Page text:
I did have some initial moments of indecision right at the start of the ceremony.  Everything that was going on was so new and strange that I was questioning myself as to whether this was a good idea.  I remember thinking that “at the very worst, this will be a good story for the Grandchildren one day”.  I became much more comfortable as the ceremony progressed, although it was still a little unnerving to be the focus of everyone’s attention for so long.

When the ceremony ended, everyone was asking me what I felt about it.  People were constantly asking me if I thought it was very exciting.  That wasn’t quite the right word for it right at the time.  At the time, the words that popped into my head were “surreal” and “a little strange”.  I think the enormity of the entire ritual was very unexpected to me.  I was amazed that the Brethren had memorized speeches that must be averaging over 1000 words, and that every single word and step was choreographed and precise.

In hindsight, I guess it was exciting.  I was quite nervous at the start and the experience was definitely in my dreams and on my mind for the next few days.  When one of my Sponsors told me earlier that this would be “an adventure into the unknown”, he was right.

A Festive Board was held in the basement of the lodge, and it was excellent.  I really enjoyed the conversation and meeting new people, although probably only 1 in 10 names stuck.  At the end of the night, I was glad that I was now officially an Entered Apprentice Mason.  The entire night was about 4 hours long including the meal and conversation.  As I was leaving and looked around, it struck me that every single person in that room had gone through the exact same ceremony, and that shared experience brought every Brother just a little bit closer.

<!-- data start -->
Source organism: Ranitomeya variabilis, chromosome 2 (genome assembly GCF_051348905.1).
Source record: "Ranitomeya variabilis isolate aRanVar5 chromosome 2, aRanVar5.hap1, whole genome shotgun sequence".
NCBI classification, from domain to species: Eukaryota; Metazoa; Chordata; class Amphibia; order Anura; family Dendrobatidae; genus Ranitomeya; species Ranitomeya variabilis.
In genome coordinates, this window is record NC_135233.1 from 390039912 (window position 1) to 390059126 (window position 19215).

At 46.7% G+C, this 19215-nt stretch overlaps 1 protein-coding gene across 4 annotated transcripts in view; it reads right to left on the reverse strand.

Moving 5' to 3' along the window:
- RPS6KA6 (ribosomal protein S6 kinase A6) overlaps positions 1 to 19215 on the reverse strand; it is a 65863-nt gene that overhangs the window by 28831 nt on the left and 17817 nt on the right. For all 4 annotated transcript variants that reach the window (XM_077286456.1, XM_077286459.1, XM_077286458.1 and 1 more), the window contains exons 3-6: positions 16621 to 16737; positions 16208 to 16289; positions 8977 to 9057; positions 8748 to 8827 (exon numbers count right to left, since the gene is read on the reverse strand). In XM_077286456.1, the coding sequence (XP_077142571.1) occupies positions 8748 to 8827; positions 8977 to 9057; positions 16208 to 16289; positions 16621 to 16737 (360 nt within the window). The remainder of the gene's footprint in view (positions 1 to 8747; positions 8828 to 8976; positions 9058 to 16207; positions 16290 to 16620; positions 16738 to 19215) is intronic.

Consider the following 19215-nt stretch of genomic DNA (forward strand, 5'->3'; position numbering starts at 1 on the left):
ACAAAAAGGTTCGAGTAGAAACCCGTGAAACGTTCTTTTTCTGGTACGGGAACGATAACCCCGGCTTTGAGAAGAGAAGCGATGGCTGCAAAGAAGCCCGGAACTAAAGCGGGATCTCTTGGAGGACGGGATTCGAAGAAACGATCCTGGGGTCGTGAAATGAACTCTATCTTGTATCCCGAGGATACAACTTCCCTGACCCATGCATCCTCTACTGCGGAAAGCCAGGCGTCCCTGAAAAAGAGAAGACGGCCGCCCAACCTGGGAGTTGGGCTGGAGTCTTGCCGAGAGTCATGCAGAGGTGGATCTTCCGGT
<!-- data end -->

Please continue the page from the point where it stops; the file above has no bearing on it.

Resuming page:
This is my 7th post on Freemasonry and my experiences as a Freemason.  Here is the Table of Contents of my Masonic Journey.



  1. Congratulations! Two more to go.
    I hope you have a great time with the craft. I have been a master mason for a year now, and don’t regret a thing. It’s one of the most satisfying and interesting things I’ve ever done.

  2. Congratulations on your degree. I have been a Mason for 15 years now. I have seen many men take their degrees, and always hoping that their experience is the best it can be, that their take away is that we take the themes, ideals, metaphors and lessons seriously, and that we are glad to now be able to call them Brother.

    Good luck and best wishes as you progress through your Masonic Journey.

    Bro. Pearson

  3. Im a master mason in ontario canada and the JW of my lodge. I hope you enjoy and continue with the work. You are now A member of something much bigger and very rewarding inwardly to ones self.

  4. Welcome to the Craft, my Brother.

    Widow’s Son

  5. Congratulations and welcome to a great fraternity.
    I was initiated 7 years ago, have progressed through various offices, and will soon become Master Elect.
    I will be installed as Master in the chair of KS in April this year. I hope that you will progress and will one day become the Master of your Lodge. It is a long journey, usually taking several years, but extremely rewarding.
    Good luck and best wishes
    Yours S & F, Bro P Brygan

  6. hi, I realy enjoyed reading your story on joining the free masons, I feel a bit better that I have read what you said, it is my turn tommorow night and the thought of being the centre of attraction all night teffifies me, and you hear all sorts of rumers of what happens, especialy the goat! can be a bit worrying but never mind I am looking forward to it good luck to you in the next stage, all the best Greg

  7. That was great I have my initation soon you provided me with an insight without revealing all. Thanks !